Lo and behold he is still at work, although retired. Apparently no one at the ecumenical conference between scholars of the Anglican and Eastern Orthodox traditions held at Nashotah House Theological Seminary on October 8-10, 2009 thought to check his credentials. At the time he was a retired bishop in good standing in The Episcopal Church. But the conference lists him as the Bishop of Quincy, an error perhaps. Now, less than a week later, he is not a bishop in The Episcopal Church.
The worthies in this conference at Nashotah House according to this blurb, were,
Fr. Robert Munday - Dean of Nashota House Seminary
Metropolitan Jonah - Primate of the Orthodox Church in America
Fr. Chad Hatfield - Chancellor of St. Vladimir’s Orthodox Theological Seminary
Fr. William Olnhausen - priest at St. Nicholas Antiochian Orthodox Church in Cedarburg, WI
Fr. Stephen Platt - priest of the Russian Orthodox parish of St Nicholas in Oxford, England and General-Secretary of the UK Fellowship of Ss Alban and Sergius.
Bishop Melchizedek - OCA Bishop of Pittsburgh
Anne Glynn Mackoul - Executive Chair of the St. Vladimir’s Board of Trustees
Fr. Arnold W. Klukas - Professor of Liturgics and Ascetical Theology at Nashota House
Fr. Jack Gabig - Director of the Young Anglicans Project
Bishop Frank Lyons - Anglican Bishop of Bolivia
Archbishop William Duncan - Anglican Bishop of Pittsburgh
Bishop Keith Ackerman - Bishop of the Episcopal Diocese of Quincy
I like Dean Munday and the institution of which he is the Dean. Nashotah House is an important formational center for priests in the Episcopal Church. The Dean has, however, seen fit to host a meeting on Anglican and Orthodox matters to which no scholar in The Episcopal Church was either invited or present (can't tell from the list, of course). The Dean has identified the House with the emerging Anglican Church in North America to a considerable extent. How from that group it was decided that Ackerman, Duncan and Gabig were of scholarly import is a mystery.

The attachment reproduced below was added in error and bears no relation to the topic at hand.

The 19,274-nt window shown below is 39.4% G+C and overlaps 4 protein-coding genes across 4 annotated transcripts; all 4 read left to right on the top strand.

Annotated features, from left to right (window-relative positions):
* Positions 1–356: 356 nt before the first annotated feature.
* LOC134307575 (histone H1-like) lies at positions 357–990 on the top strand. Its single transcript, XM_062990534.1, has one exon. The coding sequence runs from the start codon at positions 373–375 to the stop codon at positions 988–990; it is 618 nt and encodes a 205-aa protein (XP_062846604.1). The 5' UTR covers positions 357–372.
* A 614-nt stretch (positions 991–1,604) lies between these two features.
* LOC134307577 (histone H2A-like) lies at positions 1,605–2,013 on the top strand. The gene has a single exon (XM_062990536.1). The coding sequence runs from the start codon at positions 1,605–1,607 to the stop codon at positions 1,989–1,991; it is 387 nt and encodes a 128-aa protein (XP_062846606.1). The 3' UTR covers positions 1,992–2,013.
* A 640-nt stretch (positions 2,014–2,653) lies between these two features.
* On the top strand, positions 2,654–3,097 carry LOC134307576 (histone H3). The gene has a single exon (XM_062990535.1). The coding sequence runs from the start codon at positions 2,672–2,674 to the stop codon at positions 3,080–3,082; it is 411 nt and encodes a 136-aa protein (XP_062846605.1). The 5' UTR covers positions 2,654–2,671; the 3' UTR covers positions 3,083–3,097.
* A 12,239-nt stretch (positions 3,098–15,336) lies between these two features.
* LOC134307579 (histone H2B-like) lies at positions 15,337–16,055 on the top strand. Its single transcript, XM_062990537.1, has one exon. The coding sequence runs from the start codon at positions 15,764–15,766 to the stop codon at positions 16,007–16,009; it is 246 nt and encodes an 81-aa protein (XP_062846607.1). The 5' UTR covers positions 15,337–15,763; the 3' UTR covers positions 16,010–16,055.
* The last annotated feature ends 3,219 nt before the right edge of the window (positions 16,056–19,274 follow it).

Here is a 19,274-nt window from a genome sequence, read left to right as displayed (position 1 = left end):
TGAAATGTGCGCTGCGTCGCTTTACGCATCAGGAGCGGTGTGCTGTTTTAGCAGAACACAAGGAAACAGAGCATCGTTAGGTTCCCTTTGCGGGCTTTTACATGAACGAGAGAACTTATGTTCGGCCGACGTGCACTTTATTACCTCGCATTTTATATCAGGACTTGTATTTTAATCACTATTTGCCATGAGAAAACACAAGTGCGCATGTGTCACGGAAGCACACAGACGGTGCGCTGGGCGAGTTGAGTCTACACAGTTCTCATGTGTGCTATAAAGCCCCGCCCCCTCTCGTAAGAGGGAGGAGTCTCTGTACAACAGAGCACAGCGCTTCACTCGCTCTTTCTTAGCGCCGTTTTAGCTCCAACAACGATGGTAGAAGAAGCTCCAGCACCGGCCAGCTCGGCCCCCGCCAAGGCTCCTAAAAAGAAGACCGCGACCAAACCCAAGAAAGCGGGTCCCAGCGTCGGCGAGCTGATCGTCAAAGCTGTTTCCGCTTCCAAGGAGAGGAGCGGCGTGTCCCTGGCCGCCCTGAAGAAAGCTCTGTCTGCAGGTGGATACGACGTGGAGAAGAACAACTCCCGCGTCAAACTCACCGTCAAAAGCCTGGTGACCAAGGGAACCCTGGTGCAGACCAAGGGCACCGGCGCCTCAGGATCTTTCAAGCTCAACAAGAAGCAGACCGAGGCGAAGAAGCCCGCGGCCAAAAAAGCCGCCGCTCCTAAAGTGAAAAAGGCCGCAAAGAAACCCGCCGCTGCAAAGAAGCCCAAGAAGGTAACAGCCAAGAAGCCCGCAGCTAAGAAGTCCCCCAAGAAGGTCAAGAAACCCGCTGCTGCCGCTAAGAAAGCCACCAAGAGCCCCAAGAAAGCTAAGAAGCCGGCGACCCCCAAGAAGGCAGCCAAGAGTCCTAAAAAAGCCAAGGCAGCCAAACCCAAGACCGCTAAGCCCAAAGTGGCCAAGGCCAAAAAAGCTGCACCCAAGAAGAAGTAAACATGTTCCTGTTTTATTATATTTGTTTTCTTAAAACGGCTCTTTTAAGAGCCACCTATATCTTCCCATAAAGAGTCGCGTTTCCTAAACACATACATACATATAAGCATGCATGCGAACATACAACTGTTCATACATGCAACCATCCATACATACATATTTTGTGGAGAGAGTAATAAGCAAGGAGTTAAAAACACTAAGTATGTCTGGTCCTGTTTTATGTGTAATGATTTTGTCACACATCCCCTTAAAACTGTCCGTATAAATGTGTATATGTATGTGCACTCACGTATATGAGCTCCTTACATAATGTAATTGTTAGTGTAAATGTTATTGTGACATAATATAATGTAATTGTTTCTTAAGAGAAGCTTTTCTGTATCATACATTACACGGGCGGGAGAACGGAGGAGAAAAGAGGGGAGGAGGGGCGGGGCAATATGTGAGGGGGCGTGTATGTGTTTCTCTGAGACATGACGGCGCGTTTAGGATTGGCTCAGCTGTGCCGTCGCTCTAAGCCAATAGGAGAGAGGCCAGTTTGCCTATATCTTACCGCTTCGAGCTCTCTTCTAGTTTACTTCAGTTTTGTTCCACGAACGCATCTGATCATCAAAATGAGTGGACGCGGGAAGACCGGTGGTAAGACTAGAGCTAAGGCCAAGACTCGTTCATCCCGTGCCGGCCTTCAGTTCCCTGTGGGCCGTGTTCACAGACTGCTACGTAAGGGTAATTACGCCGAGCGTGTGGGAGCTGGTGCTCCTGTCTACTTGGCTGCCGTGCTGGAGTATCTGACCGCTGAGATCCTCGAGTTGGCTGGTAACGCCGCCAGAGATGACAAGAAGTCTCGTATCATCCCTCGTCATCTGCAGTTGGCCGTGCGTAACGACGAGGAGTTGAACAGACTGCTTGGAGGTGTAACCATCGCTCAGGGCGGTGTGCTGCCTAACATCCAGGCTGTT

Dean Munday has also made it clear that he thinks the Presiding Bishop is in error in declaring that Bishop Ackerman has renounced the ministry of this church. Bishop Ackerman has left, he has said so, off to Bolivia but with the intent to continue work in the US. The thing is, if he were going to Bolivia to work there, fine. He is retired. He can do that. We might even suppose that The Episcopal Church would release him from the connection here so he could do work there.
But Bishop Ackerman is not a person in mission to Bolivia. He is using Bolivia as a stepping stone for work in the US with Forward in Faith and ACNA. Ackerman is part of the Leadership Round table of ACNA, part of various committees in the formation of ACNA and continues with Forward in Faith North America (FIFNA). Ackerman has not left at all. He is here to stay and is about the business of claiming that ACNA is the true Anglican presence in North America. He has renounced the ministry of The Episcopal Church with extreme prejudice (as they say.)
The Presiding Bishop was right to say he had renounced the ministry of this Churh and to make it absolutely clear that he has no rights to exercise ministry in The Episcopal Church as a minister of whatever stripe. Dean Munday doesn't seem to get it. Ackerman could not be "transferred" to another Province because he is not going to another Province. He is staying here to muck about.
As for Fr. Jack Gabig: He holds an advance degree from Kings College, but as far as I can tell one unrelated to matters concerning Anglicanism or Orthodoxy. His field is youth ministry - a wonderful ministry that I take part in with great joy. The thing is, the list has him as part of the Anglican Communion Network. But ACNA has him as a link within the ACNA which replaced ACN as a body. Gabig works for ACNA.
So, there it is. The center piece of this little tale is that Bishop Keith Ackerman, retired and now having renounced the ministry of this Church, is - just as I predicted - going to be around mucking about here in the US, where he holds no office, title, or jurisdiction in the national or regional church know as The Episcopal Church, and no license within it to exercise ordained ministry.
Bishop Ackerman seems a fine person. Reading his bio I was very impressed with his work in various parishes. I'm all for his ministry in Bolivia. I think he might do well in that missionary context. Stay there. Sit. Stay.
But no more mucking about here.